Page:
Playing back neural recordings
FIG. Removing the cochlear microphonic.2

Compound Action Potential

The CAP is more straightforward than the cochlear potentials. We present a brief click, thousands of ANFs depolarize in synchrony, and we record the summed voltage that reaches the scalp. If you're wondering why this is referred to as the compound action potential (and not just action potential), it's to highlight the fact that thousands of fibers contribute to the response we see on the computer screen. This is the type of evoked potential we have been discussing all along, so there's not much else to say.


Interpreting the ECochG

Now that you know what the waveforms of the ECochG look like, it's time to learn how to quantify them. Recall that the two main pieces of information from evoked potential testing are (1) latency and (2) amplitude. The expected latency of the CAP is around 1 to 2 ms (the same) as Wave I of the ABR). So in the sea of squiggles you're likely to encounter, start your search at 1 ms. The SP is cochlear in origin (almost entirely from the OHCs), so it makes sense the SP should appear immediately before the CAP. In fact, it typically appears on the left-hand slope of the CAP (e.g. Figure 3). What you're seeing is the cochlea respond, then the auditory nerve.

There are two ways to report ECochG amplitude: peak-to-trough and using a prestimulus baseline. The latter seems to be used most often so we'll focus there, but both methods are shown in Figure 6. Remember that a prestimulus baseline involves recording a little "quiet" time before the stimulus is presented. The idea is that there won't be any huge voltage fluctuations if the patient is sitting quietly. Simply choose a point that is clearly before the SP (in a flat area if possible), and use that as your reference point for both the SP and the CAP amplitude. That means in order to find the SP amplitude, you would measure the change in voltage from the baseline, to the tough of the SP. To find the CAP amplitude, you would measure the change in voltage from the baseline to the trough of the CAP.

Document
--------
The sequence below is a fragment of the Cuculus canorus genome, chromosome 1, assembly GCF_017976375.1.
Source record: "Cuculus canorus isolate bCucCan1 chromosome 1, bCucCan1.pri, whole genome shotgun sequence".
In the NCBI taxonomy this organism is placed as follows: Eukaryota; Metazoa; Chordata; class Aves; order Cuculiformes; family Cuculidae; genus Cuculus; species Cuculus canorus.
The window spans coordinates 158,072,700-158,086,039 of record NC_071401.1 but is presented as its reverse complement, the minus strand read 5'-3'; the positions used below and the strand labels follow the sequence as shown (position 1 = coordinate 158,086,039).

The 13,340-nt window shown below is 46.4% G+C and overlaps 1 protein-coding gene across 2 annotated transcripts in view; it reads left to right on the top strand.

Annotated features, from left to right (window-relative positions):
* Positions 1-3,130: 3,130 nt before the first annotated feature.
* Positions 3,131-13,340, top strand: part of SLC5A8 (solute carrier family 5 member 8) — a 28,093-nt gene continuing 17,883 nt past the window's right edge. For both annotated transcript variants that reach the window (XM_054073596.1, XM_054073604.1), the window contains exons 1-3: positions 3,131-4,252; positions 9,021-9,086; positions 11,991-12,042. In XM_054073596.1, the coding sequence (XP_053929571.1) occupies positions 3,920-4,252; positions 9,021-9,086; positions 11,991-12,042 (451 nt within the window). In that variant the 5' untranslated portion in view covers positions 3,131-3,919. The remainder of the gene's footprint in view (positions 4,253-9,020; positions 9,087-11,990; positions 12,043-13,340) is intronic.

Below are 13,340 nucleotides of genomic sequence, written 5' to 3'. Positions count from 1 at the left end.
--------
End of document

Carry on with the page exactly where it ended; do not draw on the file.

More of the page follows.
Playing back neural recordings
FIG. Peak-to-trough (left) and baseline (right) ECochG measurements.

Recording the ECochG

Recall that the inner ear is housed in the petrous part of the temporal bone, which is the densest bone in the body. (It's so dense it's often what CSI techs use to extract DNA when trying to identify a body.) So it should come as no surprise that extra dense, extra thick bone presents even more difficulty recording from the scalp. In fact, the voltage is so attenuated that we cannot measure ECochG from the scalp. Instead, we must measure even closer to the source (i.e., the cochlea). There are three possible sites: the external auditory meatus (EAM), the tympanic membrane (TM) and the cochlear promontory. Recall the promontory is a bulge in the medial wall of the middle ear caused by the first basal turn of the cochlea. It appears between the oval and round windows. These different sites require specialized electrodes.

TABLE 2. ECochG recording sites and corresponding electrodes.
Site Electrode Type Typical Amplitude6
External auditory meatus Foil electrode / tiptrode 1.5 μV
Tympanic membrane TM electrode 3 μV